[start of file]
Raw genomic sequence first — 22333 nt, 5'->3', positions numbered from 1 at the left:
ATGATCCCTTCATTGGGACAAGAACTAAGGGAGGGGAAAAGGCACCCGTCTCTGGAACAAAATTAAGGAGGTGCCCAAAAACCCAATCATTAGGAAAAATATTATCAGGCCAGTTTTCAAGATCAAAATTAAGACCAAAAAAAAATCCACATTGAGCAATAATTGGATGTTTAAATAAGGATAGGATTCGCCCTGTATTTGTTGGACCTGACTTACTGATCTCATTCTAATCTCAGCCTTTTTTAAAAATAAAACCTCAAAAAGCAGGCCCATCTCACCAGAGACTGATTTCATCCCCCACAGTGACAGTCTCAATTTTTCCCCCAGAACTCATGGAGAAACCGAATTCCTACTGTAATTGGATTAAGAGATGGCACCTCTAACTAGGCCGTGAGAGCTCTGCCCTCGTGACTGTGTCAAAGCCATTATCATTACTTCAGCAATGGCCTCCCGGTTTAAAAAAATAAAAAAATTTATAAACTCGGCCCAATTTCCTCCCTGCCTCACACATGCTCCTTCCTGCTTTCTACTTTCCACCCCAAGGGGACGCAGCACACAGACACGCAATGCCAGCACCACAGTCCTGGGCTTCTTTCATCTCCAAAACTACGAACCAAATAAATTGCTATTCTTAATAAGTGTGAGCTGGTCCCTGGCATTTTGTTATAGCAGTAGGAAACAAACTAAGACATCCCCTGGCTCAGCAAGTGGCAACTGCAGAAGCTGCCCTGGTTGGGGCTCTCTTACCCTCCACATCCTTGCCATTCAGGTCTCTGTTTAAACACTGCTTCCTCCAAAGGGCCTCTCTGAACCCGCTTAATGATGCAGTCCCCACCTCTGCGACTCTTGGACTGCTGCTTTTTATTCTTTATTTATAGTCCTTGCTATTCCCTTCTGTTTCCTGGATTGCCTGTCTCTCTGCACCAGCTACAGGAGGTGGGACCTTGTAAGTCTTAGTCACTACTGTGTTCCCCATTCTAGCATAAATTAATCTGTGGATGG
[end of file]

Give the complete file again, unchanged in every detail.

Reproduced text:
Raw genomic sequence first — 22333 nt, 5'->3', positions numbered from 1 at the left:
ATGATCCCTTCATTGGGACAAGAACTAAGGGAGGGGAAAAGGCACCCGTCTCTGGAACAAAATTAAGGAGGTGCCCAAAAACCCAATCATTAGGAAAAATATTATCAGGCCAGTTTTCAAGATCAAAATTAAGACCAAAAAAAAATCCACATTGAGCAATAATTGGATGTTTAAATAAGGATAGGATTCGCCCTGTATTTGTTGGACCTGACTTACTGATCTCATTCTAATCTCAGCCTTTTTTAAAAATAAAACCTCAAAAAGCAGGCCCATCTCACCAGAGACTGATTTCATCCCCCACAGTGACAGTCTCAATTTTTCCCCCAGAACTCATGGAGAAACCGAATTCCTACTGTAATTGGATTAAGAGATGGCACCTCTAACTAGGCCGTGAGAGCTCTGCCCTCGTGACTGTGTCAAAGCCATTATCATTACTTCAGCAATGGCCTCCCGGTTTAAAAAAATAAAAAAATTTATAAACTCGGCCCAATTTCCTCCCTGCCTCACACATGCTCCTTCCTGCTTTCTACTTTCCACCCCAAGGGGACGCAGCACACAGACACGCAATGCCAGCACCACAGTCCTGGGCTTCTTTCATCTCCAAAACTACGAACCAAATAAATTGCTATTCTTAATAAGTGTGAGCTGGTCCCTGGCATTTTGTTATAGCAGTAGGAAACAAACTAAGACATCCCCTGGCTCAGCAAGTGGCAACTGCAGAAGCTGCCCTGGTTGGGGCTCTCTTACCCTCCACATCCTTGCCATTCAGGTCTCTGTTTAAACACTGCTTCCTCCAAAGGGCCTCTCTGAACCCGCTTAATGATGCAGTCCCCACCTCTGCGACTCTTGGACTGCTGCTTTTTATTCTTTATTTATAGTCCTTGCTATTCCCTTCTGTTTCCTGGATTGCCTGTCTCTCTGCACCAGCTACAGGAGGTGGGACCTTGTAAGTCTTAGTCACTACTGTGTTCCCCATTCTAGCATAAATTAATCTGTGGATGG